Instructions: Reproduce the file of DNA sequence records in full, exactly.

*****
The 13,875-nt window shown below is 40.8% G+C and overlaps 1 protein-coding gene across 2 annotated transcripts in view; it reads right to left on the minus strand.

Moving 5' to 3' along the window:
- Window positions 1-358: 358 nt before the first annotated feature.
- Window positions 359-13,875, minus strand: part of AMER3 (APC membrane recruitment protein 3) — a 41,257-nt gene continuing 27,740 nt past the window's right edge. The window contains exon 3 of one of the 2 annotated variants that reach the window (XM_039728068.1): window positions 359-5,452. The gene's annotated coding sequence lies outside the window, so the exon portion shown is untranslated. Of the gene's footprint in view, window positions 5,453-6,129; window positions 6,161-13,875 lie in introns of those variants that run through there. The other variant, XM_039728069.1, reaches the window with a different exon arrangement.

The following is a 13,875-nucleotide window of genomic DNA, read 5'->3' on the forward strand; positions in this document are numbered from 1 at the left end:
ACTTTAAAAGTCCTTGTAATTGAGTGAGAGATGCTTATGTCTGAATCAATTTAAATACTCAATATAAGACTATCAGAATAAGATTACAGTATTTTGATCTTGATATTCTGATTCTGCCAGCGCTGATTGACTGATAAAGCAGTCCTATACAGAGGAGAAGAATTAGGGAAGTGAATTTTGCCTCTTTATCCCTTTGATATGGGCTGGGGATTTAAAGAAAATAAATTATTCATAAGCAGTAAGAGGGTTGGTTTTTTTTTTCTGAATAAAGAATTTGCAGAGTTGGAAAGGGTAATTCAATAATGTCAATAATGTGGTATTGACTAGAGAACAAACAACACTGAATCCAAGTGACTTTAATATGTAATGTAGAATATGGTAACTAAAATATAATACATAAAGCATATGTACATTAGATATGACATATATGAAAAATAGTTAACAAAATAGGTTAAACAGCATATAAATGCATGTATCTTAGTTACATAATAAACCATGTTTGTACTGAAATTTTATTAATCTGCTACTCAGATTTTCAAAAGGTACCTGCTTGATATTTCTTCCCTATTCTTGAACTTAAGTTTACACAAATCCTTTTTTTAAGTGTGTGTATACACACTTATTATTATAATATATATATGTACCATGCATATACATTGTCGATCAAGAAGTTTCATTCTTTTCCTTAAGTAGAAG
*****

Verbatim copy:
The 13,875-nt window shown below is 40.8% G+C and overlaps 1 protein-coding gene across 2 annotated transcripts in view; it reads right to left on the minus strand.

Moving 5' to 3' along the window:
- Window positions 1-358: 358 nt before the first annotated feature.
- Window positions 359-13,875, minus strand: part of AMER3 (APC membrane recruitment protein 3) — a 41,257-nt gene continuing 27,740 nt past the window's right edge. The window contains exon 3 of one of the 2 annotated variants that reach the window (XM_039728068.1): window positions 359-5,452. The gene's annotated coding sequence lies outside the window, so the exon portion shown is untranslated. Of the gene's footprint in view, window positions 5,453-6,129; window positions 6,161-13,875 lie in introns of those variants that run through there. The other variant, XM_039728069.1, reaches the window with a different exon arrangement.

The following is a 13,875-nucleotide window of genomic DNA, read 5'->3' on the forward strand; positions in this document are numbered from 1 at the left end:
ACTTTAAAAGTCCTTGTAATTGAGTGAGAGATGCTTATGTCTGAATCAATTTAAATACTCAATATAAGACTATCAGAATAAGATTACAGTATTTTGATCTTGATATTCTGATTCTGCCAGCGCTGATTGACTGATAAAGCAGTCCTATACAGAGGAGAAGAATTAGGGAAGTGAATTTTGCCTCTTTATCCCTTTGATATGGGCTGGGGATTTAAAGAAAATAAATTATTCATAAGCAGTAAGAGGGTTGGTTTTTTTTTTCTGAATAAAGAATTTGCAGAGTTGGAAAGGGTAATTCAATAATGTCAATAATGTGGTATTGACTAGAGAACAAACAACACTGAATCCAAGTGACTTTAATATGTAATGTAGAATATGGTAACTAAAATATAATACATAAAGCATATGTACATTAGATATGACATATATGAAAAATAGTTAACAAAATAGGTTAAACAGCATATAAATGCATGTATCTTAGTTACATAATAAACCATGTTTGTACTGAAATTTTATTAATCTGCTACTCAGATTTTCAAAAGGTACCTGCTTGATATTTCTTCCCTATTCTTGAACTTAAGTTTACACAAATCCTTTTTTTAAGTGTGTGTATACACACTTATTATTATAATATATATATGTACCATGCATATACATTGTCGATCAAGAAGTTTCATTCTTTTCCTTAAGTAGAAG